It is only in the past two decades that many disciplines, led by the medical journals, have codified rules requiring full transparency about payments to researchers. The ICMJE issued its guidelines in 2009; and in 2013, a U.S. law called the Sunshine Act came into force that requires pharmaceutical companies to declare their payments to doctors and hospitals. These rules were introduced as researchers became aware that COIs can color scientific objectivity. Meta-analyses looking at the work of scientists with COIs have found that their work is consistently more likely to return positive results; and that research funded by for-profit organizations is more likely to find benefits from interventions than is nonprofit-funded research.
The COIs in these kinds of studies generally relate to companies directly funding relevant research or paying scientists, rather than to fees for speaking engagements or consulting. But the ICMJE guidelines say that researchers should declare “all monies from sources with relevance to the submitted work,” including personal fees, defined as “monies paid to you for services rendered, generally honoraria, royalties, or fees for consulting, lectures, speakers bureaus, expert testimony, employment, or other affiliations.” Reimbursement for speaking engagements or consultancy “fits quite clearly with what [the ICMJE guidelines] call personal fees,” says Adam Dunn, who studies COIs in pharmaceutical research at Macquarie University in Sydney, Australia.
Most COI declarations in research papers run on an honor system: scientists are expected to declare, but there is little actual checking. Last year, for instance, a well-known cancer researcher, José Baselga at the Memorial Sloan Kettering Cancer Center in New York City, resigned after failing to declare millions of dollars he had received from various pharmaceutical companies. Journalists found the payments in a federal database related to the Sunshine Act. COI problems have affected psychology, too: this year, a PLoS ONE paper about mindfulness was retracted over methodological concerns, but its editors also noted that the authors had failed to disclose their employment at an institute that sold related mindfulness products.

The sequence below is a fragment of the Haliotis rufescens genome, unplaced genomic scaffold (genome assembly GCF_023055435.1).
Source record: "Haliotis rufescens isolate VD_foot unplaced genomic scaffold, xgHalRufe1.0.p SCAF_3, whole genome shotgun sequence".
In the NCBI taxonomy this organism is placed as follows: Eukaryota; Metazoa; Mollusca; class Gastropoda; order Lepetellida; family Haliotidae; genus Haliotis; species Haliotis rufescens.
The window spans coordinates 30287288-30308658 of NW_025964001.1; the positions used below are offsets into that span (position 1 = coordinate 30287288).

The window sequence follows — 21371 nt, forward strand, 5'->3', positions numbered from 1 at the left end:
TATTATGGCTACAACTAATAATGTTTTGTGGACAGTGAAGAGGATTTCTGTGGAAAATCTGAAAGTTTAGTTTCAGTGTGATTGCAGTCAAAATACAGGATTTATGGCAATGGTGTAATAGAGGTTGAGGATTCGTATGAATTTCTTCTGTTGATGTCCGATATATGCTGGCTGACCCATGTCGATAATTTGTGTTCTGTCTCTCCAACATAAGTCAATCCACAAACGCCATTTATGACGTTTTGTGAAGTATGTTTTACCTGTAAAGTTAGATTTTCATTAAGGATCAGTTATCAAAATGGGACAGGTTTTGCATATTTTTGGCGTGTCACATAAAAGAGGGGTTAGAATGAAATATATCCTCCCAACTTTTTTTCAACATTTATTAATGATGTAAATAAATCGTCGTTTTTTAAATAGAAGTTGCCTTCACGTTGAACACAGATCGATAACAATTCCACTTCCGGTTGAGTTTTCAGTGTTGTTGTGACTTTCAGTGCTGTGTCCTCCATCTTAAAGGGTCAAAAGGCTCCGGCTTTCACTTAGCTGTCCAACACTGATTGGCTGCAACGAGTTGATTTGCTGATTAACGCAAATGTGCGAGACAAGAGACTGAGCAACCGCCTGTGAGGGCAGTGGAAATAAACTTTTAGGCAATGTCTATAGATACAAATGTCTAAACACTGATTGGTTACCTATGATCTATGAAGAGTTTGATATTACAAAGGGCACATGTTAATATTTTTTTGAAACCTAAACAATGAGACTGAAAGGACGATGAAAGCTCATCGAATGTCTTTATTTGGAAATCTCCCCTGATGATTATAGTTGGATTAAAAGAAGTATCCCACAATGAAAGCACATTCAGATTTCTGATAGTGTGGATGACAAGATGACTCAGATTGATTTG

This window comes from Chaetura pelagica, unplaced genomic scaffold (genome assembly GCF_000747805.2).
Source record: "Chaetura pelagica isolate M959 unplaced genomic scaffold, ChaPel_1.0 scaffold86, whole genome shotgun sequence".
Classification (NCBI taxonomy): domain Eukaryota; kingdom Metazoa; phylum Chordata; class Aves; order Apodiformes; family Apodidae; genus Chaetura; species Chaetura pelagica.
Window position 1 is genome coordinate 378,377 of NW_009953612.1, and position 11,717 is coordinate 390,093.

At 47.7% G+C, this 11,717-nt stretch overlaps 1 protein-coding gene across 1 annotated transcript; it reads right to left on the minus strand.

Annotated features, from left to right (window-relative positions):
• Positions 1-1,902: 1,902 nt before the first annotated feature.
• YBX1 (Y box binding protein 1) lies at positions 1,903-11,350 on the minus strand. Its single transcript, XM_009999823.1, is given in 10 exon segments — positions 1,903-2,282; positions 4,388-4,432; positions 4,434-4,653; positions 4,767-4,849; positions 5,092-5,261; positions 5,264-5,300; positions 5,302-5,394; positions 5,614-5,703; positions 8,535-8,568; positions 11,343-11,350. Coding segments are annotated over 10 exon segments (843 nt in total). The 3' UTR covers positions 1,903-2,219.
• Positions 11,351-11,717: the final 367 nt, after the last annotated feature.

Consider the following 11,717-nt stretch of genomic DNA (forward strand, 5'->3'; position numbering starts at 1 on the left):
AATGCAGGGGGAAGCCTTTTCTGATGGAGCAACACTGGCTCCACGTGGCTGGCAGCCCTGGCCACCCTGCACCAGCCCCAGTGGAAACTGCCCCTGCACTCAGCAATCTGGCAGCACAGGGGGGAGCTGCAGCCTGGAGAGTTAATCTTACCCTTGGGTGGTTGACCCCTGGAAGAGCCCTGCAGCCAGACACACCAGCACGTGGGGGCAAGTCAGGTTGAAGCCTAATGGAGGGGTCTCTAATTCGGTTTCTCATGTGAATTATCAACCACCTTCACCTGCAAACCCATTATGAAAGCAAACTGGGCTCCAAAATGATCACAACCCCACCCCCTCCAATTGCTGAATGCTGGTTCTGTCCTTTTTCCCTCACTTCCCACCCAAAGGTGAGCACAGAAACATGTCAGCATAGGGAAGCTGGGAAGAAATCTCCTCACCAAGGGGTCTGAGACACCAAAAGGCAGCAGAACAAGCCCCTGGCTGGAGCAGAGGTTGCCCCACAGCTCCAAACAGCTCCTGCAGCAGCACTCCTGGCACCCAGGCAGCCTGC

Many psychology journals follow the ICMJE’s line in the declaration-of-interest forms that they ask authors to complete. “Do you have any potential or perceived conflicts of interest?” asks the journal Psychological Science in its form. Its examples include “Having received fees for consulting” and “Having received funds reimbursing you for attending a related symposia, [sic] or talk.” Similar formulations are adopted by other psychological journals, such as Perspectives on Psychological Science, Archives of Sexual Behaviour and Child Development, which wants to know about “relevant financial interests (for example … consultancies, or speaker’s fees).” All of these journals have published at least one study by a high-profile psychologist who receives money for consultancy and speaking fees but didn’t declare any COIs in the final paper. (Archives of Sexual Behaviour is published by Springer Nature, the publisher of this journal; Nature’s news team is editorially independent of its publisher.)
Still, there is much ambiguity, making it hard to pin down whether psychologists actually went against journal guidelines. CPS instructs authors to follow ICMJE-style disclosures, but its editor-in-chief Lilienfeld, speaking on his own behalf and not that of the journal’s publisher, the U.S. Association for Psychological Science (APS), said that he understood that such ethical considerations were a strong recommendation but not a formal requirement. An APS spokesperson said that the society “has had no formal role in defining conflicts of interest for its members,” and pointed to the individual instructions given by APS journals.
Not all psychologists think that their field’s norms need to change. Some take Pinker’s line, saying that although it is important to draw bright, unambiguous lines separating what is and what isn’t a COI, speeches and consultancy work probably don’t qualify. “My idea of a conflict of interest is something like someone hires a fox to look after the chickens’ welfare, and I don’t see that that’s a problem in this case,” said Alex Michalos, an emeritus political scientist at the University of Northern British Columbia in Prince George, Canada, and the founding (although not current) editor of Social Indicators Research. Following a rubric common to many journals published by Springer Nature, this journal states that it requires disclosure of all potential competing interests, including honoraria for speaking at symposia, and employment or consultation.